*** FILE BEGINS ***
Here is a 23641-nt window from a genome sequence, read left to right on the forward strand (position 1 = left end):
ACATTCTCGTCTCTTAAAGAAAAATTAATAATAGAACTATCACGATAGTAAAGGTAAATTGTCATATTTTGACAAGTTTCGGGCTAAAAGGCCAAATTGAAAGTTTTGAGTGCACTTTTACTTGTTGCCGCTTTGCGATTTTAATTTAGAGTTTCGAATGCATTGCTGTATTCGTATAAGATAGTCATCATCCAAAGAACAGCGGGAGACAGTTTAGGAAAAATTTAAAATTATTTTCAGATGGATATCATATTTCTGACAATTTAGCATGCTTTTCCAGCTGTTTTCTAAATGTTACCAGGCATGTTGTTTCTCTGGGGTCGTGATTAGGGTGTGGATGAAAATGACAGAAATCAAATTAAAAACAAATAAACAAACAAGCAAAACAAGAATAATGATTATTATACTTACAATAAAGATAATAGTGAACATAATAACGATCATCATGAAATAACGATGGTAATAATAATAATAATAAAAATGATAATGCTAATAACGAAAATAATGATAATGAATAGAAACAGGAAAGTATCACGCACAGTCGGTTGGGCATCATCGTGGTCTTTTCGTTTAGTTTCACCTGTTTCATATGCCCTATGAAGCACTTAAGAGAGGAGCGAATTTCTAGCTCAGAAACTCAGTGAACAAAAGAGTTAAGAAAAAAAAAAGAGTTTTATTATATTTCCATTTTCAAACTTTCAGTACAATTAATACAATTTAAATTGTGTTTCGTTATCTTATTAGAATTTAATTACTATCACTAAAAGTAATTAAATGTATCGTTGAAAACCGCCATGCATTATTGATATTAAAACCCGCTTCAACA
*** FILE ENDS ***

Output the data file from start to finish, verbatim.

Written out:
Here is a 23641-nt window from a genome sequence, read left to right on the forward strand (position 1 = left end):
ACATTCTCGTCTCTTAAAGAAAAATTAATAATAGAACTATCACGATAGTAAAGGTAAATTGTCATATTTTGACAAGTTTCGGGCTAAAAGGCCAAATTGAAAGTTTTGAGTGCACTTTTACTTGTTGCCGCTTTGCGATTTTAATTTAGAGTTTCGAATGCATTGCTGTATTCGTATAAGATAGTCATCATCCAAAGAACAGCGGGAGACAGTTTAGGAAAAATTTAAAATTATTTTCAGATGGATATCATATTTCTGACAATTTAGCATGCTTTTCCAGCTGTTTTCTAAATGTTACCAGGCATGTTGTTTCTCTGGGGTCGTGATTAGGGTGTGGATGAAAATGACAGAAATCAAATTAAAAACAAATAAACAAACAAGCAAAACAAGAATAATGATTATTATACTTACAATAAAGATAATAGTGAACATAATAACGATCATCATGAAATAACGATGGTAATAATAATAATAATAAAAATGATAATGCTAATAACGAAAATAATGATAATGAATAGAAACAGGAAAGTATCACGCACAGTCGGTTGGGCATCATCGTGGTCTTTTCGTTTAGTTTCACCTGTTTCATATGCCCTATGAAGCACTTAAGAGAGGAGCGAATTTCTAGCTCAGAAACTCAGTGAACAAAAGAGTTAAGAAAAAAAAAAGAGTTTTATTATATTTCCATTTTCAAACTTTCAGTACAATTAATACAATTTAAATTGTGTTTCGTTATCTTATTAGAATTTAATTACTATCACTAAAAGTAATTAAATGTATCGTTGAAAACCGCCATGCATTATTGATATTAAAACCCGCTTCAACA